A strong delayed-type hypersensitivity (DTH) response to lactate dehydrogenase-elevating virus (LDV) in mice was induced by immunization with u.v.- or heat-inactivated virus by the intravenous, intraperitoneal and especially the subcutaneous route. The peak DTH response was seen 7 days after immunization. Live virus, in contrast, did not induce a DTH response in young (1- to 3-month-old) mice irrespective of inoculation route, except after pretreatment with cyclophosphamide (CY), when the response peaked at 14 days. Live virus, however, induced a significant DTH response in old mice (>8 months) without CY. The DTH response to inactivated virus was reduced when live virus was given intraperitoneally at the same time, but was partially restored when Ia-positive peritoneal cells were also given intravenously. The DTH response induced in infected mice pretreated with CY was suppressed by injection of spleen cells from infected or from normal 1- to 3-month-old mice. Suppression by normal spleen cells was abolished by treatment with anti-Thy1.2, anti-Lyt1 and anti-Lyt2 plus complement, whereas suppression by spleen cells from infected mice was prevented by anti-Thy1.2 and anti-Lyt2 plus complement. It is concluded that suppression of the DTH response was associated with induction of suppressor T cells and that severe depletion of Ia-positive cells may also have played a part.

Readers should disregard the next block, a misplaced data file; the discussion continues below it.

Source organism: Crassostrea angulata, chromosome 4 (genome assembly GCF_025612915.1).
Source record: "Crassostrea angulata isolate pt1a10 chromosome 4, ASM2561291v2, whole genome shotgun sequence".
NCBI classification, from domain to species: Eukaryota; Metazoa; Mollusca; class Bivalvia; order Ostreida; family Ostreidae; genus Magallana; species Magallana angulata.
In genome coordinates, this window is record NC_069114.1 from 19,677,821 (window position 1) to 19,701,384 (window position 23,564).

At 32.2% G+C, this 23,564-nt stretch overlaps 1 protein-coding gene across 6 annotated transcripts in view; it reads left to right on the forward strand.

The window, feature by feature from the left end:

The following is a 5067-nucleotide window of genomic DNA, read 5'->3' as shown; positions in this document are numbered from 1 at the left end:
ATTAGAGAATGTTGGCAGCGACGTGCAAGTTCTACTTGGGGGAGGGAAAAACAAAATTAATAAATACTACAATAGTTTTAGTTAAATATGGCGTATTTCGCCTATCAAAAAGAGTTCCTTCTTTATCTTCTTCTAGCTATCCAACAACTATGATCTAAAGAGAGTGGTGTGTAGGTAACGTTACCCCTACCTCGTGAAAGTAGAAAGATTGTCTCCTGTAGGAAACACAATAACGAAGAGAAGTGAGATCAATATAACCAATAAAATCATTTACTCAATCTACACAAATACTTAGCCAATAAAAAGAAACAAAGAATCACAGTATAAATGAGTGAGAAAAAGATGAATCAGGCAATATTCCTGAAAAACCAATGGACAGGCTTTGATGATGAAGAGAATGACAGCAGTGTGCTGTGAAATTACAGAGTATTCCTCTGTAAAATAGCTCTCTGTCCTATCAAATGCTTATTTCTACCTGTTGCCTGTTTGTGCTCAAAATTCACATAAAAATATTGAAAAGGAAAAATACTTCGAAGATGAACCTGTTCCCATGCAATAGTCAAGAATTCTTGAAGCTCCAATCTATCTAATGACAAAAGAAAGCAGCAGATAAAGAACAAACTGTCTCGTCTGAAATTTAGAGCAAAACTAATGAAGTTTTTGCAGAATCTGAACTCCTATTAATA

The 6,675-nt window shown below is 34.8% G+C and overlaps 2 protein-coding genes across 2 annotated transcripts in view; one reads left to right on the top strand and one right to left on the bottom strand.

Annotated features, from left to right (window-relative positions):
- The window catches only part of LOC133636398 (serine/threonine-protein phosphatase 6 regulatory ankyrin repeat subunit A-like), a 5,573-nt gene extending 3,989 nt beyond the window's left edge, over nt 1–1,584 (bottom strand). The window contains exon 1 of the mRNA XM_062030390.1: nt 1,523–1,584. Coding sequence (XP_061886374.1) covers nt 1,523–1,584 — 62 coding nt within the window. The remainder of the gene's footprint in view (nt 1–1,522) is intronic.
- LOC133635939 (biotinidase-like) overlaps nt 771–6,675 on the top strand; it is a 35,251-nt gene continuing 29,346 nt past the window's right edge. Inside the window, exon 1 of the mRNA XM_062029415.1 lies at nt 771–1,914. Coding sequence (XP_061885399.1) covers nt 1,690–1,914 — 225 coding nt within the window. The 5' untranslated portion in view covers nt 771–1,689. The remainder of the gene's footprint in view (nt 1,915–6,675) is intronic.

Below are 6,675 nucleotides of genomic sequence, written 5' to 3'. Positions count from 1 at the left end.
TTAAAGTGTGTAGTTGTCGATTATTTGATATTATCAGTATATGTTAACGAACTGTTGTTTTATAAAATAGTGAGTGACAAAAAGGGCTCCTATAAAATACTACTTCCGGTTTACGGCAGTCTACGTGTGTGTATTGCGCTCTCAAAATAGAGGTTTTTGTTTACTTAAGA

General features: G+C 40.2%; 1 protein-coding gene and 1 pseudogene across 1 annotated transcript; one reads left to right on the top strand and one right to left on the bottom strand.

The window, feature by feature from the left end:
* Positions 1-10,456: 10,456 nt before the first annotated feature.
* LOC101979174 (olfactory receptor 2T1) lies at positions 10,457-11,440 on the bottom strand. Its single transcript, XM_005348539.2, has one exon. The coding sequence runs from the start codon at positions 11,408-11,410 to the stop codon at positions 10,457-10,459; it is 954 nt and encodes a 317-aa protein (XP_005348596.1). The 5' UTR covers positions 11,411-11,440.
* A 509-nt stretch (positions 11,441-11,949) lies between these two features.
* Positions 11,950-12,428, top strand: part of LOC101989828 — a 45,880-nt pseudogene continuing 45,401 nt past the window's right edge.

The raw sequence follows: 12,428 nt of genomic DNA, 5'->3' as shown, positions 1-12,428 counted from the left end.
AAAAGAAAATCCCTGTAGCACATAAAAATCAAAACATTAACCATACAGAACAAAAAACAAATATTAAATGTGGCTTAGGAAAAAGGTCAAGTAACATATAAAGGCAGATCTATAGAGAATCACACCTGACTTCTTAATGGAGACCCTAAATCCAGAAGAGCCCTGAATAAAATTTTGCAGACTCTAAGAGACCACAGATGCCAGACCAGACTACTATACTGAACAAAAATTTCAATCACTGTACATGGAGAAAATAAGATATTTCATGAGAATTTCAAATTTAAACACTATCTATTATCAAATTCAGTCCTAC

Keyword(s): DTH response , LDV and T suppressor cells

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